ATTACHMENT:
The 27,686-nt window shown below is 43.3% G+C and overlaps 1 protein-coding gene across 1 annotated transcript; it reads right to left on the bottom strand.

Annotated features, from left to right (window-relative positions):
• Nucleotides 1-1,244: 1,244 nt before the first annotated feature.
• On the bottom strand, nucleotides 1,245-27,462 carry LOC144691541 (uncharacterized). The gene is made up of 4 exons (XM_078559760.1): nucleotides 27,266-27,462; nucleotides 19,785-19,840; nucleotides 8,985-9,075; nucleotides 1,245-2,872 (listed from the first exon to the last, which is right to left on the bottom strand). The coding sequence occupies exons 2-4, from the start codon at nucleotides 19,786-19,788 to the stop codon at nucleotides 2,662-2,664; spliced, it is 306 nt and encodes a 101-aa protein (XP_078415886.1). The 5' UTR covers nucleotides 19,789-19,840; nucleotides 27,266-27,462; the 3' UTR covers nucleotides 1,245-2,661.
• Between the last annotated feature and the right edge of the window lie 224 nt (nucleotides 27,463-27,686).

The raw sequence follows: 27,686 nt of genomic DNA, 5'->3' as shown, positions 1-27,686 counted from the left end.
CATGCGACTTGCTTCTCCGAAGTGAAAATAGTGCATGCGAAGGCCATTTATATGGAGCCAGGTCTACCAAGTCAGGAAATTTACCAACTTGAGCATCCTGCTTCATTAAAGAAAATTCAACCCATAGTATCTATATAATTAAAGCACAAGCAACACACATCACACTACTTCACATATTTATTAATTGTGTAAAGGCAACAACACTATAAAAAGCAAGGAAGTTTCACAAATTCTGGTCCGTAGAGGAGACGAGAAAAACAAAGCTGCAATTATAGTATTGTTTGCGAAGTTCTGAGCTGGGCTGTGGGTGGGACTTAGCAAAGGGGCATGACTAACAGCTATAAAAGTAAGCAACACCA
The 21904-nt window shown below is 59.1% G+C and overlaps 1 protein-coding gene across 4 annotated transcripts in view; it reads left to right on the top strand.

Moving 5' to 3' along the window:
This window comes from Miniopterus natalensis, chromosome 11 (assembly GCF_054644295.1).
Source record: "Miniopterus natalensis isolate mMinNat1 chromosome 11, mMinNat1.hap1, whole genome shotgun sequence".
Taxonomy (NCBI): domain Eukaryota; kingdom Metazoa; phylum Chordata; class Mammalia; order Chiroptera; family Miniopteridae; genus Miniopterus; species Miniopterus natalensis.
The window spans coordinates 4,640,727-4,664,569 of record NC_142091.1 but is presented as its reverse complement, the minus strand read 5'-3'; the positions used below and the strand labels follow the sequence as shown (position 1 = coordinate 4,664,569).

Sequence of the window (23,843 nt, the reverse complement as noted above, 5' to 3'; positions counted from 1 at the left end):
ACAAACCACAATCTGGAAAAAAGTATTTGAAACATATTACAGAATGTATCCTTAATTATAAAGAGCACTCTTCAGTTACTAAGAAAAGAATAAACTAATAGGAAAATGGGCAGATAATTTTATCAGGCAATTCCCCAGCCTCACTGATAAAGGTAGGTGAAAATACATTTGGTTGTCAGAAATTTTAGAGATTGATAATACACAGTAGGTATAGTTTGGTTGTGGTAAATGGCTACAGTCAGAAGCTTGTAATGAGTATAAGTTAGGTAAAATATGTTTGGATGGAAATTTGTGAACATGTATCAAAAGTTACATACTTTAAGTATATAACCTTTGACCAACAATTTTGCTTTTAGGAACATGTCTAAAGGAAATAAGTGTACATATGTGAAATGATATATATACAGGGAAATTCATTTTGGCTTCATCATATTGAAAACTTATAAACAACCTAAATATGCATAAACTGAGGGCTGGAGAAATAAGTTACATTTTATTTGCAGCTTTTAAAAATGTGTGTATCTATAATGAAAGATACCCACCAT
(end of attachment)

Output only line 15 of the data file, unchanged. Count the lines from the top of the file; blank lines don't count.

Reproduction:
ACAAACCACAATCTGGAAAAAAGTATTTGAAACATATTACAGAATGTATCCTTAATTATAAAGAGCACTCTTCAGTTACTAAGAAAAGAATAAACTAATAGGAAAATGGGCAGATAATTTTATCAGGCAATTCCCCAGCCTCACTGATAAAGGTAGGTGAAAATACATTTGGTTGTCAGAAATTTTAGAGATTGATAATACACAGTAGGTATAGTTTGGTTGTGGTAAATGGCTACAGTCAGAAGCTTGTAATGAGTATAAGTTAGGTAAAATATGTTTGGATGGAAATTTGTGAACATGTATCAAAAGTTACATACTTTAAGTATATAACCTTTGACCAACAATTTTGCTTTTAGGAACATGTCTAAAGGAAATAAGTGTACATATGTGAAATGATATATATACAGGGAAATTCATTTTGGCTTCATCATATTGAAAACTTATAAACAACCTAAATATGCATAAACTGAGGGCTGGAGAAATAAGTTACATTTTATTTGCAGCTTTTAAAAATGTGTGTATCTATAATGAAAGATACCCACCAT